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A case of imported terror

  • Published at 12:31 pm February 8th, 2018
  • Last updated at 10:23 am February 12th, 2018
A case of imported terror
Following Bangladeshi Akayed Ullah’s attempt at detonating a homemade bomb strapped to his person at a New York commuter hub in December last year, analysts and journalists the world over have penned numerous op-eds and policy briefs on Bangladesh’s own problems with extremism. Curiously, the tone and argument in most of these articles are almost uniform. The core argument of these articles seems to be: A new generation of Jihadists are emerging in Bangladesh and the terrorist activities in our country are being neglected within the policy circle. An Indian writer and journalist based in Washington, Mr Sadanand Dhume, in a Wall Street Journal op-ed (“East Is East: Bangladesh exports a new generation of jihadists”), took a particularly harsh stance and showed his prejudice towards Bangladesh and the Bangladeshi people, by suggesting that our country was exporting terror to other countries. It’s rather baffling that, in light of such unfortunate events and words, Bangladeshi policy-makers and think-tanks have remained uncharacteristically silent. After a careful read of articles of such ilk, it’s not easy to spot many of the factual errors. For example, Georgetown University Associate Professor C Christine Fair, in her article “Political Islam and Islamist terrorism in Bangladesh: What you need to know” published in Lawfare, misspelled the name of a former Bangladeshi President, Khondaker Mostaq Ahmad. In the article “Will religious instability destroy Bangladesh?” Cato Institute’s senior fellow Doug Bandow wrote that blogger Asaduzzaman (Asad) Noor is an atheist of Hindu background and that the Holey Artisan attack occurred in 2017. However, he did correct that little misinformation down the line. The point is, of course, that such factual errors about our nation point to a gross lack of knowledge about Bangladesh throughout the world. Hell, most don’t even know that we exist as a country. Then again, it is to be expected when commenting on the socio-political situation of a nation that you are so far removed from. While it is undeniable that terror has easy access to the hearts and minds of our youth, which has manifested in a few deadly incidents in the recent past, we cannot deny that this is not a phenomenon that is unique to Bangladesh. When analysts try to blame Bangladesh and each and every one of our citizens for “exporting terrorists,” it is nothing short of prejudice against us as a nation and as a people.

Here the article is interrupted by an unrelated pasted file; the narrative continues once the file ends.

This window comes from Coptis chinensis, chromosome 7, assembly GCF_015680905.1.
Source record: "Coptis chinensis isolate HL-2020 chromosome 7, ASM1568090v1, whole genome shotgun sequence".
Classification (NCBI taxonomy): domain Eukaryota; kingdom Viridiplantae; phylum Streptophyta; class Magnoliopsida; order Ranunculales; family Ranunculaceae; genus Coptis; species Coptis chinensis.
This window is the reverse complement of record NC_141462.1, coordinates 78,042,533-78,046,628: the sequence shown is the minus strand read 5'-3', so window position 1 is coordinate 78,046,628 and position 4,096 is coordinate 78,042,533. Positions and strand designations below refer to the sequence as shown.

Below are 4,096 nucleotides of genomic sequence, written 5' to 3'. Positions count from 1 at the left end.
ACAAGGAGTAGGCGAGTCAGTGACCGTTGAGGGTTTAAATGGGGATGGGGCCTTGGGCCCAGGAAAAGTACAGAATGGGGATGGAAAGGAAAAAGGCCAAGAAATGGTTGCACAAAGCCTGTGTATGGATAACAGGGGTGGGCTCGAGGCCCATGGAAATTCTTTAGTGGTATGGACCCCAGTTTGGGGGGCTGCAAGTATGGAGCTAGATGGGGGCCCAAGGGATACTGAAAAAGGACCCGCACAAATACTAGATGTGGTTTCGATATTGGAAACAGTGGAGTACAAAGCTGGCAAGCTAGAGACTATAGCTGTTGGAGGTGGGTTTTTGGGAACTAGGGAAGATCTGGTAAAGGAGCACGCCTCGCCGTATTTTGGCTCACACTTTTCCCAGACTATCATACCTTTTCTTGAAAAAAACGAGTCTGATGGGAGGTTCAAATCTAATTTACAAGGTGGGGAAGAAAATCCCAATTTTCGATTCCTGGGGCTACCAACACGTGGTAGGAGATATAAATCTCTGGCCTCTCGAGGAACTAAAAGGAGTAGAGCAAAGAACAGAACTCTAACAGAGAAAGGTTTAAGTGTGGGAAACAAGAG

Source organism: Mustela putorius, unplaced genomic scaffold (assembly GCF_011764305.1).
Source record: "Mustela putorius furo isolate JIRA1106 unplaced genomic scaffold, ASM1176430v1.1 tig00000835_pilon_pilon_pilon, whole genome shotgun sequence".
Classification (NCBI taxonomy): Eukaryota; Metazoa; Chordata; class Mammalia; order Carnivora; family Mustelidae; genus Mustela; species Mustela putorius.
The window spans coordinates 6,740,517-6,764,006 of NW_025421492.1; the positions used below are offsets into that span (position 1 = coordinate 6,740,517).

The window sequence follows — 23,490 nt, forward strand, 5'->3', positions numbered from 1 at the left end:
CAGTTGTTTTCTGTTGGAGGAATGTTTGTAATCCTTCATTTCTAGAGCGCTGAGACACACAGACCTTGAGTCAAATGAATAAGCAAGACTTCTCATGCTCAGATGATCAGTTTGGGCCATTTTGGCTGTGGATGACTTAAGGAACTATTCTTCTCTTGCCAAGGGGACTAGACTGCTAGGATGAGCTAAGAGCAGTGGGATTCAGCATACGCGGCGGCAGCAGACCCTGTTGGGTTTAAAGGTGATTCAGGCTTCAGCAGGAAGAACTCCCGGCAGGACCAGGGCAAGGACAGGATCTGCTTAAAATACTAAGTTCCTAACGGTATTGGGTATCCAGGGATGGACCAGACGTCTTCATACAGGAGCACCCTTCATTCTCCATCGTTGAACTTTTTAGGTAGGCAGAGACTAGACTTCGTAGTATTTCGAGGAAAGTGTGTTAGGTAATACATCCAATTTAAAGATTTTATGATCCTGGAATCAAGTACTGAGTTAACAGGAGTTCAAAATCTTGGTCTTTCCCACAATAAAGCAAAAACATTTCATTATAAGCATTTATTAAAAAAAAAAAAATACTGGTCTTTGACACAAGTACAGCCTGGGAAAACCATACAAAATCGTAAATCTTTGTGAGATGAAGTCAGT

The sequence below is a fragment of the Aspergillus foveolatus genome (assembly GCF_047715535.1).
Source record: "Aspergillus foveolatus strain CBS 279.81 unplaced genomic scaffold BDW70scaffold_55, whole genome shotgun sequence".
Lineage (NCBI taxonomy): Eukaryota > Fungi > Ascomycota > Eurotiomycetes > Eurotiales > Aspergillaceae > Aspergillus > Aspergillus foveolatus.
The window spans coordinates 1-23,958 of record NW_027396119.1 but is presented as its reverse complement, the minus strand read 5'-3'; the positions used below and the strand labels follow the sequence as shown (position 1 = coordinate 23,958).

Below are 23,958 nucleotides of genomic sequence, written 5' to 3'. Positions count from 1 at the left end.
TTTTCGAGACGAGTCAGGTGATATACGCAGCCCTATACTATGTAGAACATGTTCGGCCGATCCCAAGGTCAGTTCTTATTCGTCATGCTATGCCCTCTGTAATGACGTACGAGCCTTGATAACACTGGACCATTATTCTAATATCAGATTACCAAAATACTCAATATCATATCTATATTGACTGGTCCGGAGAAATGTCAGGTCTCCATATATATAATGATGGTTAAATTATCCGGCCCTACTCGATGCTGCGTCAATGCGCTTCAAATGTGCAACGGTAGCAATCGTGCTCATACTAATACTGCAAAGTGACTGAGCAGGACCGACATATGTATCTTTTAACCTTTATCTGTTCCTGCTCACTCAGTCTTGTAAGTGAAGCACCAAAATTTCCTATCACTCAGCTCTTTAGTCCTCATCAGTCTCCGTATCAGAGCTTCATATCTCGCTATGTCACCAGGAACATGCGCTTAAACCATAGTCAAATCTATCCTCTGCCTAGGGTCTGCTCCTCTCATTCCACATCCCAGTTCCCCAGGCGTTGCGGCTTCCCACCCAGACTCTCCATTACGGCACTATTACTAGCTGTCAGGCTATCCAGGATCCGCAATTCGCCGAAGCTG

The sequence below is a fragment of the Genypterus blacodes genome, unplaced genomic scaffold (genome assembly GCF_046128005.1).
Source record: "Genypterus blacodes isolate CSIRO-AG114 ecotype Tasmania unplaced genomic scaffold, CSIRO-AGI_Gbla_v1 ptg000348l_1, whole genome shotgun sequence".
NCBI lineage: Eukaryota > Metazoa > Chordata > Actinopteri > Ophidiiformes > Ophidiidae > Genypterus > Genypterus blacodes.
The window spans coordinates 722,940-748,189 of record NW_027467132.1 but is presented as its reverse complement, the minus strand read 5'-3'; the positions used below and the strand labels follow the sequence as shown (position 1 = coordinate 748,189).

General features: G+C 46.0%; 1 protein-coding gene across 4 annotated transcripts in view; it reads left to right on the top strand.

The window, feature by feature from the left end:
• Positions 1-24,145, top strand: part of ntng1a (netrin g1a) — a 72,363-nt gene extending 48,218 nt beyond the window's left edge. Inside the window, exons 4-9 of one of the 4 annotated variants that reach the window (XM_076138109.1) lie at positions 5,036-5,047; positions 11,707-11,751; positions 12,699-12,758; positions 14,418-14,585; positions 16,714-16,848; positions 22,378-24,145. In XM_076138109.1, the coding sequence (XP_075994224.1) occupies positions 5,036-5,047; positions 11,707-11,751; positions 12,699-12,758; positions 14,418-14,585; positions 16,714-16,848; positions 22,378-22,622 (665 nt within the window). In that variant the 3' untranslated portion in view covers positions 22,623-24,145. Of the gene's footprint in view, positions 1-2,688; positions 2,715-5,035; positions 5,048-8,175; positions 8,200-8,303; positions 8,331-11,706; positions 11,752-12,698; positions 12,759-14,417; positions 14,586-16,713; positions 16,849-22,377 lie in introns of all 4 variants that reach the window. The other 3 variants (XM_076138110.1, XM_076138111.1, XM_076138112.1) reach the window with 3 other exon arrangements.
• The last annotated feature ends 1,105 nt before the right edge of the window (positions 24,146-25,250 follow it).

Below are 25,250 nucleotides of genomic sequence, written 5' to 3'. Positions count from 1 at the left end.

Such factual errors about our nation point to a gross lack of knowledge about Bangladesh throughout the world
Most such commentary pieces fail to understand that radicalization -- at least in the case of Bangladeshi youth -- is mostly carried out while they are abroad. Akayed Ullah has no known criminal record in Bangladesh, possibly becoming radicalized during his time in the US. Two of the terrorists involved in the Gulshan attack were radicalized while they were studying in Malaysia, as well. It’s imperative that this trend be taken into consideration by policy analysts, both domestic and foreign. The way Bangladesh has cracked down on suspected militants after the eye-opener that was the Gulshan terrorist attack is worthy of applause, if anything. Though there have been some concerns about rights violation in the process of these crack-down, the numerous raids and operations that we’ve witnessed in the last couple of years point to a degree of success on the part of our law enforcement agencies. In 1971, Bangladesh proved that we are, first and foremost, a secular nation, able to separate the dominant religion that is Islam from the way a successful, democratic society is able to be run. While we all have our differences, at the end of the day, what unites us is our identity as a nation that fought for its freedom, freedom from the clutches of linguistic and religious persecution. And there is no chance in hell that we are going to allow ourselves to slide back into that mess. Mushfique Wadud is a freelance journalist. 
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